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Decoding Next: Five trends you need to know including unmoney, cabin fever and hijab chic

Sparks & honey tracks cultural trends by drawing on dozens of data sources, hundreds of scouts and cultural strategists in our London, New York and Los Angeles offices. In January, we covered hundreds of signals and featured the best daily in our app N2 (Now, Next). Here are the hottest trends summarized exclusively for The Drum.

2. A cabin in the woods

It was fashionable in the late 19th century to prescribe "rest cures" to women (and some men) with nervous disorders. And now it seems some 21st century neurasthenics — allergic to Wi-Fi, constant digital connection, and the modern world itself — are looking to get away from it all by going to, or at least fantasizing about going to, cabins and tree houses.

There's a cult book titled "Cabin Porn," along with a number of Tumblr accounts featuring photos of lonesome, rustic A-frames from Utah to Norway to Malawi.

And Airbnb recently released its top wish-listed destinations and properties and tree houses were at the top, particularly one in Atlanta in the woods right outside the center of the city. The three rooms — a living room, bedroom and deck — are connected by rope bridges, and the bathroom is a 30-second walk from the main house. You’d think more high-end, amenity-rich homes would be at the top of people’s lists, but, according to Airbnb, people are looking for “fantasy.”

3. Hijab chic

Given the charged political climate we're living in, with Islamophobia and misconceptions about Muslims on the rise, it’s powerful to see beautiful images of Muslim girls and women — both for non-Muslims and for Muslims alike.

Haneefah Adam, a 24-year-old from Nigeria, mashed up the iconic blonde haired blue-eyed Barbie in a headscarf many Muslim women wear called the hijab to create her Hijarbie Instagram account. Adam even sews Hijarbie's beautiful clothes and says her desire is to inspire Muslim girls. "It’s about having a doll that looks like her, that represents her own cultural and religious background.”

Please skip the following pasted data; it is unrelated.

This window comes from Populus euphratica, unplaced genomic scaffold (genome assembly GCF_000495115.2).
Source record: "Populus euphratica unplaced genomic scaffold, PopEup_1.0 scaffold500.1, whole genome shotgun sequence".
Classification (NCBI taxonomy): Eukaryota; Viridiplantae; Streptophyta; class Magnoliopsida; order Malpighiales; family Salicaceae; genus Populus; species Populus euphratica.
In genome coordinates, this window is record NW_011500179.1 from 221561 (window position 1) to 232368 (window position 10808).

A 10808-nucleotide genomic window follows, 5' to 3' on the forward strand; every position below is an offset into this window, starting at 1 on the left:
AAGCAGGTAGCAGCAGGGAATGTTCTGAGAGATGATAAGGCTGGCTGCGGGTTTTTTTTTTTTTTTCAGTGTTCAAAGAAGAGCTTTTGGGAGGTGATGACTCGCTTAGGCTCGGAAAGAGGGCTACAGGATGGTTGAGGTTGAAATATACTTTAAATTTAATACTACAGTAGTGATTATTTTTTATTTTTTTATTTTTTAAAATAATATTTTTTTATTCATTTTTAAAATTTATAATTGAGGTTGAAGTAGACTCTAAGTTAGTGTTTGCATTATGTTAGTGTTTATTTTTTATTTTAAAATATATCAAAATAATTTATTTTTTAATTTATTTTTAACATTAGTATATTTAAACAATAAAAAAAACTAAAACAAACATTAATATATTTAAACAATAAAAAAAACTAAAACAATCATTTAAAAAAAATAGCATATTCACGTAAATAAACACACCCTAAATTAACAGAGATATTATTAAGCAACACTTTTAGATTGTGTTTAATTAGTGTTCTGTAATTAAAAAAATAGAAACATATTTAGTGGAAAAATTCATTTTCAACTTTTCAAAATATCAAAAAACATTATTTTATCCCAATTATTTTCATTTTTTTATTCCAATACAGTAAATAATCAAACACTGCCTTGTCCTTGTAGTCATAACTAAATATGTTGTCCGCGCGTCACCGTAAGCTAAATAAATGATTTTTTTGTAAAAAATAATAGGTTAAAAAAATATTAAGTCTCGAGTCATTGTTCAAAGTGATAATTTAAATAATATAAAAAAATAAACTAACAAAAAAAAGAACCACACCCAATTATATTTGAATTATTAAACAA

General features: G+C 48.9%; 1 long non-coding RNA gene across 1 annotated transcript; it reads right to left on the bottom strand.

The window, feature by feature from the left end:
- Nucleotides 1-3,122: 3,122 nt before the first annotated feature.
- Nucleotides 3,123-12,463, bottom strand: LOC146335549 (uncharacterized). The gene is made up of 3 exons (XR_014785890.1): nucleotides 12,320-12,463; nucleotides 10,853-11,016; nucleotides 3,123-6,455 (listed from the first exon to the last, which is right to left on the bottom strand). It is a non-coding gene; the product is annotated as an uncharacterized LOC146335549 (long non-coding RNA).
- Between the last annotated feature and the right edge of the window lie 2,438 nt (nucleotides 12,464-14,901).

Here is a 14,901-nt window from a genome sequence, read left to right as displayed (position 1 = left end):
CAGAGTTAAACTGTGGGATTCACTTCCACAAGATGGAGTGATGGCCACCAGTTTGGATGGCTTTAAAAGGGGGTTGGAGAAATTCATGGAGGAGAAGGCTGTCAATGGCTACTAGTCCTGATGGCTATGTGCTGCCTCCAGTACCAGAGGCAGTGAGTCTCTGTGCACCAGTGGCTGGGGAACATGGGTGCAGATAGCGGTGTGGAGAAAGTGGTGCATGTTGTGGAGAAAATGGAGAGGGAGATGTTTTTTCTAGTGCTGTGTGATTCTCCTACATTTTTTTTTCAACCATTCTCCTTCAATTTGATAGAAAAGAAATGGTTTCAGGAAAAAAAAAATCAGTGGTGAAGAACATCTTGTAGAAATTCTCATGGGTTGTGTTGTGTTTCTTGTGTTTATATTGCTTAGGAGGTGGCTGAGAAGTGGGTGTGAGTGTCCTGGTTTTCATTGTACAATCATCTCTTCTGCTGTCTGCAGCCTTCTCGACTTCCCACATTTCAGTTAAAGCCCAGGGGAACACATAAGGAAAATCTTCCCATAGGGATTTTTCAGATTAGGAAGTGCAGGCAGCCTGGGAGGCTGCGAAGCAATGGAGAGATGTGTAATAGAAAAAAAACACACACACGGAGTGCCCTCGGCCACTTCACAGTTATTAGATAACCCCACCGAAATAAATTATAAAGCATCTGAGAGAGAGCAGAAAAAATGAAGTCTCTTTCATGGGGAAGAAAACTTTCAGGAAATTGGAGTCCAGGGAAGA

Italian designers Dolce & Gabbana also recently debuted a line of clothing aimed at its Muslim consumers featuring abayas, or long cloaks, and hijabs, or head scarves, decorated with flower and lace designs that are the design house's signature.

That Muslim women represent a $266bn market is no doubt part of the motivation, and other brands including DKNY and Tommy Hilfiger are already selling hijabs to designer-loving Muslim women. These images both bring Muslim women into a non-stereotypical visual plane and raises them to a conventional place of beauty. As one commenter on Jezebel wryly noted, "Capitalism, bringing us all together. Eventually."

4. Le doggy bag

You know the movement not to waste food has truly gone global when the French begin to do something that would have been unthinkable a few years ago: take home leftover food with them after eating at a restaurant.

A new French law is seeking to force restaurants that serve more than 150 customers a day to give out doggy bags. The law is seeking to curb food waste in a city in which creates 125 pounds of organic waste per year per capita, consisting largely of leftover and unconsumed packaged food. The obstacles are mainly cultural, as cuisine is raised to practically a religion in France, and chefs fear that food taken home will "degrade" the original preparation.

Although about 75 per cent of French people are open to doggy bags, 70 per cent have never taken one home. They’re about to.